The Last Rites of Joseph D. Olson — Jolene’s Trans Vlog

In 2020, I had surgery. Not that one. And what was meant to merely ease my physical pain did so much more, setting me down a path of dog hair and epiphanous trans discovery.

For him, you, and myself, here I perform the last rites of Joseph D. Olson.

Glad to be back. Enjoy!

Content Warning: The following video contains brief stories about thoughts of self-harm. Viewer discretion is advised.

Shot: New sofa against the old void of nothingness backdrop.

Jolene enters and sits.

Ooh! My couch transitioned too. [To void] How about you? You got anything for me?

[Void changes to a hearts backdrop in trans pride colors]

Love it!

Hello, sweeties!

It’s been a while. And before I re-launch this channel properly, there’s one last thing I need to do:

SHOT 2 over VO: A slow zoom on my closet doors.

In Catholicism, Last Rites are administered by a priest, to a member of their congregation, before death.

Having been born nearly three months premature, and with only the medical technology of the early 1980s available, I was kept in the hospital for several months after I was born, and hopes were not high that I’d make it.

Family lore is about as accurate as religious dogma, where science and medicine are concerned, but the story goes that as the medical professionals looking after me became convinced that I couldn’t be saved, my mother called for our priest to come anoint the sick. To perform my last rites.

And after some Irish Catholic woo was spoken over me, I was unplugged from the machines keeping me alive, and by all accounts, I diiiiiiiiiiiiiiiiied. [Dramatic stare and maniacal laugh]

Then, after my family had come to grips with my fate, somebody entered my room to collect my corpse only to find me crying, very much alive.

I think it’s kinda’ cool, really. In some fashion, I’ve undergone every Catholic sacrament, admittedly some in a secular fashion, except the one where you agree to continue in the faith as you reach adulthood. Which, since Catholicism is a religion thousands of years old, meant the age of fourteen. 

At fourteen, I was several years into OOPS! WRONG PUBERTY! , and we’re going to linger on this graphic for a moment because I commissioned it specifically for this joke and I love it…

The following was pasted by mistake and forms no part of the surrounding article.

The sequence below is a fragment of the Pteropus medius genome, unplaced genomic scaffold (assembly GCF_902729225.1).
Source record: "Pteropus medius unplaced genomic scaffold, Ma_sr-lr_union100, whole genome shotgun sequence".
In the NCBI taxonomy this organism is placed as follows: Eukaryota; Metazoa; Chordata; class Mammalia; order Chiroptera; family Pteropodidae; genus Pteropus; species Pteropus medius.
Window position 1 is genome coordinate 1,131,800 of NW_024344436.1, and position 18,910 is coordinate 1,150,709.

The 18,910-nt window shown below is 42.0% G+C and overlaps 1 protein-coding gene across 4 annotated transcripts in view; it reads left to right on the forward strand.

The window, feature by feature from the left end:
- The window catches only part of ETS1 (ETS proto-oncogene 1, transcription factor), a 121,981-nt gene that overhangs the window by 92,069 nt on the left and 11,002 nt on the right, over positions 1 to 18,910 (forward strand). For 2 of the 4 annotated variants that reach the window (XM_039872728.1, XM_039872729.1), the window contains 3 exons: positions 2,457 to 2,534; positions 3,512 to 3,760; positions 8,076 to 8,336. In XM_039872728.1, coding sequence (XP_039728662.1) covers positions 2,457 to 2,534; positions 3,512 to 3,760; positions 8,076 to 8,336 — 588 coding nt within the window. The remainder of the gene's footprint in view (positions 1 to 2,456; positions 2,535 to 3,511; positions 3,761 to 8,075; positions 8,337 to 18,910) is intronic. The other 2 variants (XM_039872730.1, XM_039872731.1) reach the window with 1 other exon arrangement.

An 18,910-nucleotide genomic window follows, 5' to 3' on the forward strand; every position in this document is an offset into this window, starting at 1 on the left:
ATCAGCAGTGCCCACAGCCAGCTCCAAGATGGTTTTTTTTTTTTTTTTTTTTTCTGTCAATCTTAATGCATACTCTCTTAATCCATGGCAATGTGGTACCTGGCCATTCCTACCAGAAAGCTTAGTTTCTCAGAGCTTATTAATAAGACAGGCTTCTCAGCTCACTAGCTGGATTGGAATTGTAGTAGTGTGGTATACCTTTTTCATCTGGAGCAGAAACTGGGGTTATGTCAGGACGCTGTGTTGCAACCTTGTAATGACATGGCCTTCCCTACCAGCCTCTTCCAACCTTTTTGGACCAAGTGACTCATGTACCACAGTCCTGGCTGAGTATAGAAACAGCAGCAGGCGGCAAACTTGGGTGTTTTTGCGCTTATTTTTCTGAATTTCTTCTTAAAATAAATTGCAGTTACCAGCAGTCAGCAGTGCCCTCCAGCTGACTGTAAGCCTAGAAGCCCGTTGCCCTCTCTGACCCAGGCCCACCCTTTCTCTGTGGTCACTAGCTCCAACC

<On screen graphic of a box of Cap’n Crunch’s Oops! All Berries photoshopped into a box of Oops! Wrong Puberty!>

Anyway, for that, and for a host of other reasons, different video, different day, I had no interest in carrying on in the Caholic faith.

By some interpretations of that sacrament, though, if I die right now, I’m almost guaranteed a spot in the same heaven that, admittedly includes every pope who has actively covered up widespread sexual abuse.

(Thinks)

I’m going to heaven with EVERY POPE!

Intro

I’m Jolene. I’m a trans woman. And until recently, I used to be Joe.

Before we begin this story in earnest, you need to know that I have a few physical and mental disabilities, but only one affected my, uh… location that sees no solar luminance.

Recently, I needed surgery in my… uppindere.

Best of all? This surgery took place on February 14th, so at least somebody was inside me last  Valentine’s Day.

After the deed was done, they gave me a single, sad, medicinal graham cracker, a bottle of opiates I tried as hard as I could to refuse, and sent me home. I took exactly one of those pills and discarded the rest. And I slept, pain free, for the first time in a very long time. And I had a dreeeeeaaaaaaaaaam.

–Ripple Effects–

Clip from Monty Python and the Holy Grail: “Nope. Nope. Stop that. Stop that.”

<Wave it off.> Fine! Killjoy! We don’t need any pomp for this very simple dramatic re-enactment.

I cleaned my room.

Seriously. This big dream I’m about to tell you about, daring you to click away, was that I cleaned my bedroom.

<Mockup of a Youtube window from the POV of a person using it. 

Wait! Don’t! Come back! This is going somewhere! I woke up in bed in a cold sweat!

Do you ever just know a dream is important? Maybe you don’t know why, or how to interpret it, or whether it means your subconscious just processed something or is imploring you to process something, but some dreams just feel… different.

But the dream I had was nothing. It wasn’t speaking to anybody, and no deities showed up to call me to service, making me their gorgeous and sultry, yet approachable avatar here on Earth. I literally just vacuumed my floor, dusted the room, and washed my bedding. In a dream.